‘She went ballistic’


16-year-old Harry Cobden’s first winner left him facing his mother’s wrath.

At 16 years old, Harry Cobden skipped his GCSE English exam to ride his first winner under rules. This choice earned him very different reactions from his parents. Cobden reflects on this incident, his racing career, and more in a major interview with the Racing Post.

Cobden initially struggled with pony races and had threatened to quit the sport after finishing last on his first ride. However, he persisted and first made an impact in 2015. That year, he should have been focusing on his GCSE exams, but he admits he gave up on his schooling. This included missing an English exam to ride El Mondo in a hunter chase at Leicester. When his mother found out about the clash of dates, she was angry, but Cobden’s father’s bet on the race softened the blow.

“She went ballistic,” said the rider, “but my dad had 20 quid on it at 33-1. All round, it would have been bad news if it had got beat, but it’s still a big regret that I didn’t pay any attention for the last six months of my time at school.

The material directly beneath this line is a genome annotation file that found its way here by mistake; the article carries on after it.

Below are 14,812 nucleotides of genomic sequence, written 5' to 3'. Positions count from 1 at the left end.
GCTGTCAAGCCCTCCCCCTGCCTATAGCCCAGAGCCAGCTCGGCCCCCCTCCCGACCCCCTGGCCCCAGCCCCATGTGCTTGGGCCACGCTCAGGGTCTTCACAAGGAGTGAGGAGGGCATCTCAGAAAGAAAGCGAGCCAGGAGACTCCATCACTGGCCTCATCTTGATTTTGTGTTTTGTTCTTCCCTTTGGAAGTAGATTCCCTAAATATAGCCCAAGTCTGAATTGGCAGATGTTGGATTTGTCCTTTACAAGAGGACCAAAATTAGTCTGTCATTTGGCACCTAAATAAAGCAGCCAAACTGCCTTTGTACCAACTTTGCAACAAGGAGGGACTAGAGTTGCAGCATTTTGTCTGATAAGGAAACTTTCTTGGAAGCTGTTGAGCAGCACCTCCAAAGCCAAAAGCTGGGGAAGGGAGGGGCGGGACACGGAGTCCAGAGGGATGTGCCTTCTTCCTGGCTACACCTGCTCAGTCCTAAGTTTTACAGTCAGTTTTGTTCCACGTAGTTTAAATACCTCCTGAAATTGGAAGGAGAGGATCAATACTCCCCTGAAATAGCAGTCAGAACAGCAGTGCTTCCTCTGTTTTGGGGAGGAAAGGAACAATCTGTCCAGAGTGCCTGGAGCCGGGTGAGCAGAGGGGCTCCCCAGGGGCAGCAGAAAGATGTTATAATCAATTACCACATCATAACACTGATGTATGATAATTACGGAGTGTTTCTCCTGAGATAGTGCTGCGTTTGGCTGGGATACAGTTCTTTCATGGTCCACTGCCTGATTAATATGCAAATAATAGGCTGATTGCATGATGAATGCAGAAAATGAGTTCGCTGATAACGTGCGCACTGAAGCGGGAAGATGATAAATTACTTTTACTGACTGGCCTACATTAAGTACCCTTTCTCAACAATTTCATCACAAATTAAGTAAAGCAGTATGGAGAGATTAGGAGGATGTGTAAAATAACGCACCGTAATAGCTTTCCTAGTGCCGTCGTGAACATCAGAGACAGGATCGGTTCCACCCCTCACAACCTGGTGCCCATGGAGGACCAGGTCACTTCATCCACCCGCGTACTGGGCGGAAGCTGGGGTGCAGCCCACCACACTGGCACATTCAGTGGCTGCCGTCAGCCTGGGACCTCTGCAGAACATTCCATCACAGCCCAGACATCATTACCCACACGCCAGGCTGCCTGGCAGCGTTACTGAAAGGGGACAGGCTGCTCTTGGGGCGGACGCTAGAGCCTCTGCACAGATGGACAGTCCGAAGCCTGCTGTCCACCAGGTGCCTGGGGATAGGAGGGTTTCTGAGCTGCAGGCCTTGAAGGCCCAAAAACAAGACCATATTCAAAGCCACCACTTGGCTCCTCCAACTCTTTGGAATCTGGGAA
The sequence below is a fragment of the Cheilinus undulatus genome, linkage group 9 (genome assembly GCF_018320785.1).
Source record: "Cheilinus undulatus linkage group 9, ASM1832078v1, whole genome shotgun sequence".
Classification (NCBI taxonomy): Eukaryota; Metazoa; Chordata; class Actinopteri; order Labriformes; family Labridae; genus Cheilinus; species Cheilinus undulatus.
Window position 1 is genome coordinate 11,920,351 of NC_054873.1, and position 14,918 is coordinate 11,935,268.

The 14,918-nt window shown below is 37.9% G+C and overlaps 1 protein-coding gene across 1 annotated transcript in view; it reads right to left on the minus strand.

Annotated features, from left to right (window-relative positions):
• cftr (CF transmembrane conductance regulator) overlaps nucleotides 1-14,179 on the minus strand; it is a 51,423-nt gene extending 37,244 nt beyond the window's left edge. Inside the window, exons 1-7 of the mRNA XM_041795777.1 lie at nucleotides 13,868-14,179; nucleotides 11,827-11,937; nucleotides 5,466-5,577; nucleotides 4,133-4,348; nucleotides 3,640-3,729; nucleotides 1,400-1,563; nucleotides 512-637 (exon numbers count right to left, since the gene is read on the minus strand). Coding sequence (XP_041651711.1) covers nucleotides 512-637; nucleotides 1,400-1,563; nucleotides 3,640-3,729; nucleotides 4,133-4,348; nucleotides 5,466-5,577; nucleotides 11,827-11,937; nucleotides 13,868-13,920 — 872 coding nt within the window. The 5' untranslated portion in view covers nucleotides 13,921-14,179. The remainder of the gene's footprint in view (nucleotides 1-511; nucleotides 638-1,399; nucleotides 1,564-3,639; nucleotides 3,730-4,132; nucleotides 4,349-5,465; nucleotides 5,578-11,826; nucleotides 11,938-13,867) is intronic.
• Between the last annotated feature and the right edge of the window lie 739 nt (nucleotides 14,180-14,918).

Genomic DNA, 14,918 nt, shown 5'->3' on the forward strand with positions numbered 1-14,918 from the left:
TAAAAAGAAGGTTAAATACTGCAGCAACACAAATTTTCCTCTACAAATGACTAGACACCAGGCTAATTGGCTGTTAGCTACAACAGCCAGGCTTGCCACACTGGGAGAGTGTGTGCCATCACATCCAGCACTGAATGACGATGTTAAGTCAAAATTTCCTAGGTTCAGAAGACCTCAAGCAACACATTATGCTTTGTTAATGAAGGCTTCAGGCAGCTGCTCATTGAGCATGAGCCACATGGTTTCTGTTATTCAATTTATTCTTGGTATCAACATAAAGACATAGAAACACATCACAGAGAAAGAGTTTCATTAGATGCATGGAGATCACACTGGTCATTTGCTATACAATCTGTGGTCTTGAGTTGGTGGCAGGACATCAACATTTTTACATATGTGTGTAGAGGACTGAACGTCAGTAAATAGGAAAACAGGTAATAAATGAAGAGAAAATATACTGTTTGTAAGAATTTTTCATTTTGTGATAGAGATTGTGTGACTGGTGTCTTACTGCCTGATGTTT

“What’s six months, after all? But when you’re 16 it seems like forever. Luckily I turned out all right as a jockey because I don’t know what I’d have done otherwise. I wouldn’t have enough qualifications to work in McDonald’s.”

Despite his lack of focus on school, Cobden’s career as a jockey took off later that year when he won the Greatwood Hurdle at Cheltenham on Old Guard. However, it wasn’t all smooth sailing in those early years.

“I went down to the last upsides Barry Geraghty and beat him, and back then it was the greatest thing that had ever happened to me,” he said. “I’d made it, I was on the scene and everything was easy.

“The following week I rode seven favourites and they all got beat. I soon learned that you never know what’s round the corner.”



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‘I’m fortunate to go out on my own terms’ – Tom Scudamore in shock retirement.

After 25 years in the saddle, one of the greatest jump jockeys of all time, Tom Scudamore, has announced his retirement.

The jockey made the decision on Thursday after Ya Know Yaseff, trained by David Pipe, a longtime ally of Scudamore, defeated him at Leicester.

Scudamore, 40, ended his illustrious career after suffering a concussion in a second fall two weeks earlier at Chepstow as a result of the incident. On Saturday, he was scheduled to ride four runners at Ascot.